Item description for Writing Los Angeles: A Literary Anthology (Library of America) by David L. Ulin...
Overview Collects short fictional works and excerpts, poetry, essays, journalism, and diary entries on the City of Light as contributed by top authors, in a volume that considers such topics as the city's history, culture, police force, ecosystems, and architecture. 20,000 first printing.
Publishers Description In Writing Los Angeles: A Literary Anthology, The Library of America presents a panorama in fiction, poetry essays, journalism, and diaries by more than seventy writers. Beginning with Helen Hunt Jackson's romantic portrayal of the city's early days, the anthology covers a century's worth of Los Angeles writing. It brings to life the entrancing surfaces and unsettling contradictions of the City of Angels, from Raymond Chandler's evocation of murderous moods fed by the Santa Ana winds to John Gregory Dunne's affectionate tribute to "the deceptive perspectives of the pale subtropical light." Here are strata of Los Angeles history from the 1920s oil boom and the 1940s Zoot Suit Riots to 1950s beat culture and 1980s graffiti art, from flamboyant evangelist Aimee Semple McPherson to surf music genius Brian Wilson. The pleasures and discontents of the Hollywood movie colony are parsed by such observers as Nathanael West, F. Scott Fitzgerald, and Christopher Isherwood. Fragile ecosystems, architectural splendors, and social chasms are examined by writers as various as M.F.K. Fisher, William Faulkner, Bertolt Brecht, Evelyn Waugh, Octavio Paz, Joan Didion, Ray Bradbury, Charles Bukowski, Walter Mosley, Mona Simpson, and Charles Mingus. Art Pepper discovers the Central Avenue jazz scene of the 1940s; Salka Viertel recalls her circle of German emigre intellectuals; Garrett Hongo navigates the complexities of the city's racial patchwork; Tom Wolfe celebrates the subculture of custom car aficionados; John McPhee investigates the devastation of Los Angeles mudslides; screenwriter Robert Towne reflects on Chinatown's origin; David Hockney teaches himself to drive; James Ellroy delineates the world of hard-bitten homicide cops; Pico Iyer finds at LAX "as clear an image as exists today of the world we are about to enter."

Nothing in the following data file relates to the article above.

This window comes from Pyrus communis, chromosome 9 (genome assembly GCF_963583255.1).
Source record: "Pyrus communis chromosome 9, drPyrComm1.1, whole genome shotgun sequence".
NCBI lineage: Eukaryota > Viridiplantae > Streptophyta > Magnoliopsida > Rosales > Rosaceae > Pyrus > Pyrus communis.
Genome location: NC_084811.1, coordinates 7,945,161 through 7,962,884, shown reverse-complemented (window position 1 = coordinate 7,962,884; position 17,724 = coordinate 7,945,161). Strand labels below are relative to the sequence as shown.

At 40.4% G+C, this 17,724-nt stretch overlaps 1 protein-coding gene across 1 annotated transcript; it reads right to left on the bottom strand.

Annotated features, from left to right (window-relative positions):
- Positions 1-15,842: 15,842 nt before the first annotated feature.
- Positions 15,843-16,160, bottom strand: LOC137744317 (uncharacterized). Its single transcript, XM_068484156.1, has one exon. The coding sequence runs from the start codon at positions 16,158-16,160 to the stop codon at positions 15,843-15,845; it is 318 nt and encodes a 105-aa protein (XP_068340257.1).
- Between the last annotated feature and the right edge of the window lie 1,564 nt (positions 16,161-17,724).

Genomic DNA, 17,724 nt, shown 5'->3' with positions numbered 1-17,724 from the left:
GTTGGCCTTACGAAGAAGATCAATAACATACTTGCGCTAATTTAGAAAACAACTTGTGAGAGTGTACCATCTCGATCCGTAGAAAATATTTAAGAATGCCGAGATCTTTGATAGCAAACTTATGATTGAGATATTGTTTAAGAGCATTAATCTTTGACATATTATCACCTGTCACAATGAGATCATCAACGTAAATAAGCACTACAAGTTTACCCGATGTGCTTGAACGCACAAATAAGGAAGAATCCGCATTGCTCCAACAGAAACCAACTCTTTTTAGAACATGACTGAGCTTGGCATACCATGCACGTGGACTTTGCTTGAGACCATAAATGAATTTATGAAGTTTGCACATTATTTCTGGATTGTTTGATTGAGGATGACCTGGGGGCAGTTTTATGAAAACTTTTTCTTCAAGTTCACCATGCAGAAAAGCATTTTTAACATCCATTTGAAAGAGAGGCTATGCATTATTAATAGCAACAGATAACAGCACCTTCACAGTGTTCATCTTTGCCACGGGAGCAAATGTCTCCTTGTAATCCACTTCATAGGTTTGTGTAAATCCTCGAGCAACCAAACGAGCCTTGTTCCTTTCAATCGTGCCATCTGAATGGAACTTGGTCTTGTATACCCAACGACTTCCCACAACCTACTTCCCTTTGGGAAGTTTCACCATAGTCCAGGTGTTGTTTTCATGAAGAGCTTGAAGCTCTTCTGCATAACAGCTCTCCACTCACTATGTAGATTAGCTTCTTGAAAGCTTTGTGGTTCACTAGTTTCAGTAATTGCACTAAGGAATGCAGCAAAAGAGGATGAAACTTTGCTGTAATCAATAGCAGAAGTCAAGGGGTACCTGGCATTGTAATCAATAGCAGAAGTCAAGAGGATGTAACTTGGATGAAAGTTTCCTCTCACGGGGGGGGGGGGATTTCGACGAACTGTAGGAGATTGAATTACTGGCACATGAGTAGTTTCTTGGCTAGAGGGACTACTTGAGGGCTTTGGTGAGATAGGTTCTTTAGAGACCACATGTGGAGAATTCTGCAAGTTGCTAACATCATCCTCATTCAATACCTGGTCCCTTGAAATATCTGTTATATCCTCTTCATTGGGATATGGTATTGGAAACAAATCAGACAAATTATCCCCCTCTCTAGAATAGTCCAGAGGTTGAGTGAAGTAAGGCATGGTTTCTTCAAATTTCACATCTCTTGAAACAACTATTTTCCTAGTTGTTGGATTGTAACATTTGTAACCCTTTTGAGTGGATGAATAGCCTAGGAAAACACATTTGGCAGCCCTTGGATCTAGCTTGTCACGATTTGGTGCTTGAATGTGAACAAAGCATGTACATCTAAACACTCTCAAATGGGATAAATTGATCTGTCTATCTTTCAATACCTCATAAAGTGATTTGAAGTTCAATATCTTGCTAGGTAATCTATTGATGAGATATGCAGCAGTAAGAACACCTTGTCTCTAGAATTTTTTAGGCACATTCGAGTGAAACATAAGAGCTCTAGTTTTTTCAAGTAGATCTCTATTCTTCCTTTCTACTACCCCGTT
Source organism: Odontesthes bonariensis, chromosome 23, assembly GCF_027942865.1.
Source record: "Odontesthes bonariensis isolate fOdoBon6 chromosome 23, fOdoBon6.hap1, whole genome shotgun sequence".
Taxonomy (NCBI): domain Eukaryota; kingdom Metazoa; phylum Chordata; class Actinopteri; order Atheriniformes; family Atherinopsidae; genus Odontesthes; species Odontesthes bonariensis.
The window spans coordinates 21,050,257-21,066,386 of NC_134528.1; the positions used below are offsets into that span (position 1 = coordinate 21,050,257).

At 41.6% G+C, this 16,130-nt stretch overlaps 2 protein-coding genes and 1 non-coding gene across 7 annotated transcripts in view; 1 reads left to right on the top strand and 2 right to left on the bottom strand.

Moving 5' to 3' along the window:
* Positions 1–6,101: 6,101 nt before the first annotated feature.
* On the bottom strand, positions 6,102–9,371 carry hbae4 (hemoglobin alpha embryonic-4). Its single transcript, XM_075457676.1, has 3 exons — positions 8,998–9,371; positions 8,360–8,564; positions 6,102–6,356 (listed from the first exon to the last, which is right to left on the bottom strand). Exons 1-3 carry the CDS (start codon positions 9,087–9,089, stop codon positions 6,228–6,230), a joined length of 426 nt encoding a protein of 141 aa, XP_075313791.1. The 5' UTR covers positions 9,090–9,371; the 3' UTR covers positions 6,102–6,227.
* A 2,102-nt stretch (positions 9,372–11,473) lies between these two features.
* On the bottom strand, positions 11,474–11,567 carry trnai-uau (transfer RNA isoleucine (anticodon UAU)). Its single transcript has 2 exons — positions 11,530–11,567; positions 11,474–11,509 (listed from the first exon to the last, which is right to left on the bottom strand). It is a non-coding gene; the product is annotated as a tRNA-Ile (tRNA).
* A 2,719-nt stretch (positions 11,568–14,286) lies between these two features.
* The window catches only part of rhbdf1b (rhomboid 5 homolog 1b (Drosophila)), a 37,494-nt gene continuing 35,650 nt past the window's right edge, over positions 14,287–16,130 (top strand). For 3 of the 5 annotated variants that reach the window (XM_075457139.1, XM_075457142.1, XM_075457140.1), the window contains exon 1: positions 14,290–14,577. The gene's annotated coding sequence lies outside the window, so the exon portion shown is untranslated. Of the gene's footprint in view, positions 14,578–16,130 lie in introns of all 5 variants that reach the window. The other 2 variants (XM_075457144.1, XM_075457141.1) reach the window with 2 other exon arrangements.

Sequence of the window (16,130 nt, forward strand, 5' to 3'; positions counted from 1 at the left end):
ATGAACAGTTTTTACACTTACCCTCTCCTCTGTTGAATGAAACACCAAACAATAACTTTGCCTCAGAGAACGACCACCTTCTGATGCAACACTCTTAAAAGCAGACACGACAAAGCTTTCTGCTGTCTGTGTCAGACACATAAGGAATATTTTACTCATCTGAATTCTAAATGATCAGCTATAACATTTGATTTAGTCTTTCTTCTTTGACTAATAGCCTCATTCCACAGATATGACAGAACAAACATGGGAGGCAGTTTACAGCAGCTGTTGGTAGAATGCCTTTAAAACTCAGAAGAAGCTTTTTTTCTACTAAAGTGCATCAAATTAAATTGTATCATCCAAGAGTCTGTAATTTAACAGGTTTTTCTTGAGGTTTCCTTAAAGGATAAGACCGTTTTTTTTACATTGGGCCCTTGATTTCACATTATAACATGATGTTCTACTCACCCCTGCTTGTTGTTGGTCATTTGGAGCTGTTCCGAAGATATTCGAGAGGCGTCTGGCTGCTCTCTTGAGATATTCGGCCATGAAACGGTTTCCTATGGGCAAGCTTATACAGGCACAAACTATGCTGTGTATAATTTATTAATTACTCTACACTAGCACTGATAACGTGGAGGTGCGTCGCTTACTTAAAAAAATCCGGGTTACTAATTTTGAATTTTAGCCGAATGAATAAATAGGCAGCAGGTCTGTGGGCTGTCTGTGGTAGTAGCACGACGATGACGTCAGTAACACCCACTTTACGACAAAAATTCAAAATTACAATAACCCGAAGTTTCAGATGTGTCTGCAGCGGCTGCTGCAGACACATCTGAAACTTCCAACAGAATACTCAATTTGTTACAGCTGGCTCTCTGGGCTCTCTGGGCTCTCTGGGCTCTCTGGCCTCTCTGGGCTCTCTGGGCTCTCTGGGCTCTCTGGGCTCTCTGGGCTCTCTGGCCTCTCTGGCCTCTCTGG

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Est. Packaging Dimensions: Length: 1.75" Width: 6.25" Height: 9.5" Weight: 2.65 lbs.
Release Date Sep 30, 2002
Publisher Library of America
ISBN 1931082278 ISBN13 9781931082273
Availability 8 units. Availability accurate as of Oct 24, 2016 11:25.
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More About David L. Ulin
A book editor for the Los Angeles Times, David L. Ulin has also written for The Atlantic Monthly, The Nation, The New York Times Book Review, and LA Weekly. He lives in Los Angeles.
David L. Ulin currently resides in Los Angeles, in the state of California.
Reviews - What do customers think about Writing Los Angeles: A Literary Anthology (Library of America)?
What is Los Angeles? Jun 25, 2006